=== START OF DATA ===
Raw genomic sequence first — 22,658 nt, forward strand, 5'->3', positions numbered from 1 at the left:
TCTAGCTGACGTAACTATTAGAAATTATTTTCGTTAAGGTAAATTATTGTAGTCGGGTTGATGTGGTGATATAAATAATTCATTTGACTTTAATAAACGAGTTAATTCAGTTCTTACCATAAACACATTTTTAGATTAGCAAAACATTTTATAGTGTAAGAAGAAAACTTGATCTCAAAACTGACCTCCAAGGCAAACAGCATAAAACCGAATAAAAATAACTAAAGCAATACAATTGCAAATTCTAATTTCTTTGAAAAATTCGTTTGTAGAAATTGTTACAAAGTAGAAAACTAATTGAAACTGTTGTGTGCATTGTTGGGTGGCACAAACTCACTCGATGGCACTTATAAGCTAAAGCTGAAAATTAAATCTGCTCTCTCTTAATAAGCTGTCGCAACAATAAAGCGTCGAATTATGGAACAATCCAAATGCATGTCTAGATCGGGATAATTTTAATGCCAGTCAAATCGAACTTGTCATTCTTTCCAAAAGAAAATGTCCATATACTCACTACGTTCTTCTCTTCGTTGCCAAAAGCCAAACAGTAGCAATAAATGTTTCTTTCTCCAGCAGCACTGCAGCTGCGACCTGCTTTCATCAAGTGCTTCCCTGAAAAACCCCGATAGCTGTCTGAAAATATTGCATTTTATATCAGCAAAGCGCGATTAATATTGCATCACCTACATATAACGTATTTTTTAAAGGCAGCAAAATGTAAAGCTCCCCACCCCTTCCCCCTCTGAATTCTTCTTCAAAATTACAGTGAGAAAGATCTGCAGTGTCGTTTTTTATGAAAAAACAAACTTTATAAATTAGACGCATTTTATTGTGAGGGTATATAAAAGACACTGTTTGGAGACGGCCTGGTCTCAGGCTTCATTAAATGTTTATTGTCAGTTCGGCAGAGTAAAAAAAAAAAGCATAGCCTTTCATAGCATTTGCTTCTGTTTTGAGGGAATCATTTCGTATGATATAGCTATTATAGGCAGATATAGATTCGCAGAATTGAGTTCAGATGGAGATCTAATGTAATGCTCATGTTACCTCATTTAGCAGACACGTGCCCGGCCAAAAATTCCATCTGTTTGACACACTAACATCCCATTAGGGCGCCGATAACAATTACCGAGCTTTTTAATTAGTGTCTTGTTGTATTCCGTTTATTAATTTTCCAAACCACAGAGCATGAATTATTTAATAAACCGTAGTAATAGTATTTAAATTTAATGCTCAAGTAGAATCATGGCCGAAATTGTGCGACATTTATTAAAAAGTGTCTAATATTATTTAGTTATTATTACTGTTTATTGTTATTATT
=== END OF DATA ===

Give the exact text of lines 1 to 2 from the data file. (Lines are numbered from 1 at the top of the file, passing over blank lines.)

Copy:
Raw genomic sequence first — 22,658 nt, forward strand, 5'->3', positions numbered from 1 at the left:
TCTAGCTGACGTAACTATTAGAAATTATTTTCGTTAAGGTAAATTATTGTAGTCGGGTTGATGTGGTGATATAAATAATTCATTTGACTTTAATAAACGAGTTAATTCAGTTCTTACCATAAACACATTTTTAGATTAGCAAAACATTTTATAGTGTAAGAAGAAAACTTGATCTCAAAACTGACCTCCAAGGCAAACAGCATAAAACCGAATAAAAATAACTAAAGCAATACAATTGCAAATTCTAATTTCTTTGAAAAATTCGTTTGTAGAAATTGTTACAAAGTAGAAAACTAATTGAAACTGTTGTGTGCATTGTTGGGTGGCACAAACTCACTCGATGGCACTTATAAGCTAAAGCTGAAAATTAAATCTGCTCTCTCTTAATAAGCTGTCGCAACAATAAAGCGTCGAATTATGGAACAATCCAAATGCATGTCTAGATCGGGATAATTTTAATGCCAGTCAAATCGAACTTGTCATTCTTTCCAAAAGAAAATGTCCATATACTCACTACGTTCTTCTCTTCGTTGCCAAAAGCCAAACAGTAGCAATAAATGTTTCTTTCTCCAGCAGCACTGCAGCTGCGACCTGCTTTCATCAAGTGCTTCCCTGAAAAACCCCGATAGCTGTCTGAAAATATTGCATTTTATATCAGCAAAGCGCGATTAATATTGCATCACCTACATATAACGTATTTTTTAAAGGCAGCAAAATGTAAAGCTCCCCACCCCTTCCCCCTCTGAATTCTTCTTCAAAATTACAGTGAGAAAGATCTGCAGTGTCGTTTTTTATGAAAAAACAAACTTTATAAATTAGACGCATTTTATTGTGAGGGTATATAAAAGACACTGTTTGGAGACGGCCTGGTCTCAGGCTTCATTAAATGTTTATTGTCAGTTCGGCAGAGTAAAAAAAAAAAGCATAGCCTTTCATAGCATTTGCTTCTGTTTTGAGGGAATCATTTCGTATGATATAGCTATTATAGGCAGATATAGATTCGCAGAATTGAGTTCAGATGGAGATCTAATGTAATGCTCATGTTACCTCATTTAGCAGACACGTGCCCGGCCAAAAATTCCATCTGTTTGACACACTAACATCCCATTAGGGCGCCGATAACAATTACCGAGCTTTTTAATTAGTGTCTTGTTGTATTCCGTTTATTAATTTTCCAAACCACAGAGCATGAATTATTTAATAAACCGTAGTAATAGTATTTAAATTTAATGCTCAAGTAGAATCATGGCCGAAATTGTGCGACATTTATTAAAAAGTGTCTAATATTATTTAGTTATTATTACTGTTTATTGTTATTATT